Air pollution a major cause of heart disease

By June Shannon Policy News   |   4th Nov 2019

Ireland’s first ever Climate Change Action Plan for Health has been published by the Department of Health and the HSE

The health effects of climate change will have the biggest impact on the most vulnerable including those living with chronic conditions such as heart disease and stroke, the elderly and people from lower socioeconomic groups, a new report has warned.

According to Ireland’s first ever Climate Change Adaption Plan for the Health Sector, which was published recently by the Minister for Health, Simon Harris TD, “people with respiratory and cardiac diseases are more likely to have a worsening of their health due to air pollution.”

The Climate Change Adaptation Plan for the health sector (2019 – 2024), sets out the main climate change-related risks and vulnerabilities expected to be faced in the health sector in the next five years and beyond and proposes a number of actions that need to be taken to address these risks.

The plan identifies six main climate scenarios with the most profound health implications. Two of the six relate to slow onset climate effects over time; UV radiation and air pollution; and four scenarios concern acute, severe weather events; windstorms, extreme heat and heatwaves, heavy rainfall and flooding and extreme cold snaps.

The Climate Change Adaptation Plan for the health sector (2019 – 2024) was developed by a joint team of officials and doctors from the Department of Health and the HSE, following a public consultation.

" The execution of a robust climate change adaptation plan is an important component of any strategy to protect the cardiovascular health of the nation as the climate crisis intensifies,"

Chirs Macey, Head of Advocacy , Irish Heart Foundation

The Irish Heart Foundation was one of a number of organisations to make a submission to the Plan and according to Mr Chris Macey, Head of Advocacy for the Irish Heart Foundation, “From the Irish Heart Foundation’s standpoint, the execution of a robust climate change adaptation plan is an important component of any strategy to protect the cardiovascular health of the nation as the climate crisis intensifies. However, an adaptation plan cannot be developed in isolation from a health specific mitigation plan that is equally robust and will empower both the health sector and the health professionals working in it to maximise their contribution to climate action.”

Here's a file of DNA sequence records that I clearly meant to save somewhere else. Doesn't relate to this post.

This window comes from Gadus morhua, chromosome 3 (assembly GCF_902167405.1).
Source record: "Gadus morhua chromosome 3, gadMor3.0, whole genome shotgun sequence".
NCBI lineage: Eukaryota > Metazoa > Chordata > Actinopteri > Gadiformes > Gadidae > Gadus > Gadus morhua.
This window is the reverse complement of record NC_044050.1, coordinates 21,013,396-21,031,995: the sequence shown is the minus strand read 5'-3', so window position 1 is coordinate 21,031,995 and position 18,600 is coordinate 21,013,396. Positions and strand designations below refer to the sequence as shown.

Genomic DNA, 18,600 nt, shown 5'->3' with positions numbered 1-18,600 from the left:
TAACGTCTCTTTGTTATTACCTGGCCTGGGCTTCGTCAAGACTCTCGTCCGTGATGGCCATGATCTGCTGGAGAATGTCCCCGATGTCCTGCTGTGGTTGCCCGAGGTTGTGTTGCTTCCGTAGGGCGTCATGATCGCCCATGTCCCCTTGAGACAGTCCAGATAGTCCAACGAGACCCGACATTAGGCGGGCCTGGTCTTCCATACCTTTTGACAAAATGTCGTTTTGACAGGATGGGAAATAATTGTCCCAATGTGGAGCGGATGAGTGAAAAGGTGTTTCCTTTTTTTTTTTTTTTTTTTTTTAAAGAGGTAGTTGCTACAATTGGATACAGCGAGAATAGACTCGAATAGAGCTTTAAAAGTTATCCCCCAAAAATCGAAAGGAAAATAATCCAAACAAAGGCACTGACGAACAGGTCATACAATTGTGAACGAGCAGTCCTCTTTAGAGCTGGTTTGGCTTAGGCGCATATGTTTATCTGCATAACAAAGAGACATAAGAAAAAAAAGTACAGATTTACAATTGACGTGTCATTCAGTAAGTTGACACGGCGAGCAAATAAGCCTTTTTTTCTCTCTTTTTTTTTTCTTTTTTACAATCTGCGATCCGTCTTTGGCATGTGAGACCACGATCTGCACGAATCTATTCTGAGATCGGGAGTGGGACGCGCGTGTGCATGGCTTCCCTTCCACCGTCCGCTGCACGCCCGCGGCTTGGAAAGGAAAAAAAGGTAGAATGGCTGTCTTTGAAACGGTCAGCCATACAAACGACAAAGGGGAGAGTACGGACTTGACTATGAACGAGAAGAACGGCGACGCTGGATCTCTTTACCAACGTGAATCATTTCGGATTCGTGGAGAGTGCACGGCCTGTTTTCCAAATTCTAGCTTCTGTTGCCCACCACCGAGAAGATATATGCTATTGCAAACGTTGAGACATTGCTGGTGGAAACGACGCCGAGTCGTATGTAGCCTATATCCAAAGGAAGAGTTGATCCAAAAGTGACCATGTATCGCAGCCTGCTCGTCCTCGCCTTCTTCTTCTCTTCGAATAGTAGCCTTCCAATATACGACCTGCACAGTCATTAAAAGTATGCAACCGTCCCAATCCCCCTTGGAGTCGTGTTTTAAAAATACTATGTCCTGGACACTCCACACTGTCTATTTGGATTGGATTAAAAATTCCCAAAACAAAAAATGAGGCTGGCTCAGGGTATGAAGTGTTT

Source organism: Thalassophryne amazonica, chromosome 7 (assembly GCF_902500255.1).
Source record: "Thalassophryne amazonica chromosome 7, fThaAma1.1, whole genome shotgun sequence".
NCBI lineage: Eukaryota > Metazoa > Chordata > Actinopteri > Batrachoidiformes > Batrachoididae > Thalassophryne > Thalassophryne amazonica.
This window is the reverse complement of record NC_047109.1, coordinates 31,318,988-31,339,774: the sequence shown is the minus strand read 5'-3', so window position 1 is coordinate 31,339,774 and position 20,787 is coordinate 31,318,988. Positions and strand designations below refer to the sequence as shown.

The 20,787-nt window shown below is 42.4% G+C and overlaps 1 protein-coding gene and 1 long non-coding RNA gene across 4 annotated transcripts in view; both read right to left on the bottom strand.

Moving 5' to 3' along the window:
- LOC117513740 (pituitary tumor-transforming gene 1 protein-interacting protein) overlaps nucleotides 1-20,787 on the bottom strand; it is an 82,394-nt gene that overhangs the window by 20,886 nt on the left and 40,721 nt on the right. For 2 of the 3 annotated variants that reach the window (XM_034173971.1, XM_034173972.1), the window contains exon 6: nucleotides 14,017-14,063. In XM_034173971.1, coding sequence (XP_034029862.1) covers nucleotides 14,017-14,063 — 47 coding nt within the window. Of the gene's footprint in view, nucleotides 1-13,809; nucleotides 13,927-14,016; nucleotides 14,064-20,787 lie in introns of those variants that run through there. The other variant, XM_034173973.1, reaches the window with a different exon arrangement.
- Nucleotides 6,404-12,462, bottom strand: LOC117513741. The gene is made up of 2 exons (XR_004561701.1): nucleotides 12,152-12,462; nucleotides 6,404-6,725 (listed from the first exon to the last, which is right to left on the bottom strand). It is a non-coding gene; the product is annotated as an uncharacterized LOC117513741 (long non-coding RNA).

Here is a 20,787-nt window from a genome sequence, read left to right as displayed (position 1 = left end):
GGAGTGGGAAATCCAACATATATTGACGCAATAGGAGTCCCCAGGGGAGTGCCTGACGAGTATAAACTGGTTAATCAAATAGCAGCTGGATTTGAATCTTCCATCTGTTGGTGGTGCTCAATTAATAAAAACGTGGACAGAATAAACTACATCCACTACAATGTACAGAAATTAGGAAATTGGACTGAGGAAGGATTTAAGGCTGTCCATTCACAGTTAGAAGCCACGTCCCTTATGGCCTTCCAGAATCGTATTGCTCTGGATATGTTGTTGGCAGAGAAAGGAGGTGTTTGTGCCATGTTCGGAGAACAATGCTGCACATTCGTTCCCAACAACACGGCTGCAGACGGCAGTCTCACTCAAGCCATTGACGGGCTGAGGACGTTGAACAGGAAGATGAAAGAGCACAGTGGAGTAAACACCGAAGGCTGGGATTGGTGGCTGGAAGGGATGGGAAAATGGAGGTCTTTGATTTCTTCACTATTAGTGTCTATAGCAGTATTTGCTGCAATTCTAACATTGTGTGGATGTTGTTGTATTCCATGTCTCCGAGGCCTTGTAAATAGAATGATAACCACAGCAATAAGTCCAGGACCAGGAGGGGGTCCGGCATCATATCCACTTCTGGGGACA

In its submission the Irish Heart Foundation notes that the links between air pollution and heart attack have been well established.

When we inhale pollutants in the air this leads to an inflammatory response which is believed to accelerate atherosclerosis – a disease in which plaques build up in your arteries and can lead to serious problems including heart attack or stroke.

Damage to the blood vessels from air pollution can lead to increases in blood pressure, diabetes, stroke, heart attacks and heart failure.

Air pollution has also been shown to increase both blood coagulation (clotting) and platelet activation, which promotes the formation of blood clots. This effect is particularly notable after inhaling diesel exhaust fumes.

According to the Irish Heart Foundation’s submission to the Climate Change Action Plan, “air pollution has overtaken tobacco as the number one killer in Europe, although not in Ireland, with some 800,000 premature deaths now attributable to poor air quality. Of these deaths between 40-80 per cent were due to cardiovascular diseases, mainly heart attacks and strokes. In fact, there are twice as many cardiovascular fatalities arising from air pollution as deaths from respiratory diseases due to airborne pollution. “

“The most recent statistics show that 1,150 premature deaths in Ireland were attributable to air pollution in 2015. Cardiovascular disease is the most common cause of death in this group, “the submission added.

" Without decisive adaptation action, climate change will have profound impacts on the health and well-being of our people, on the smooth delivery of our health and social care services, and on our critical infrastructure.”

Minister Simon Harris TD, Minister for Health

Following the publication of the Climate Change Adaption Plan for the Health Sector, Minister Harris said; “Without decisive adaptation action, climate change will have profound impacts on the health and well-being of our people, on the smooth delivery of our health and social care services, and on our critical infrastructure.”

A special symposium is taking place this week at the RCPI focusing on the the challenges posed to health in Ireland due to climate change and environmental pressures.

The Green Health Symposium will take place on Wednesday, 06 November at the RCPI and is presented in conjunction with APC Microbiome; a world leading Science Foundation Ireland research centre in gastrointestinal health, and the Irish Heart Foundation.

This one-day event focuses on the challenges and opportunities for health in Ireland in light of both climate change and increasing environmental pressures.

Delivered by leading experts, this symposium is designed to inform doctors, allied healthcare professionals and policy makers about the challenges for health posed by climate change and to empower them to advocate for behaviour and policy changes to improve the health of both the nation and the planet.

For more information on the Green Health Symposium please see here:

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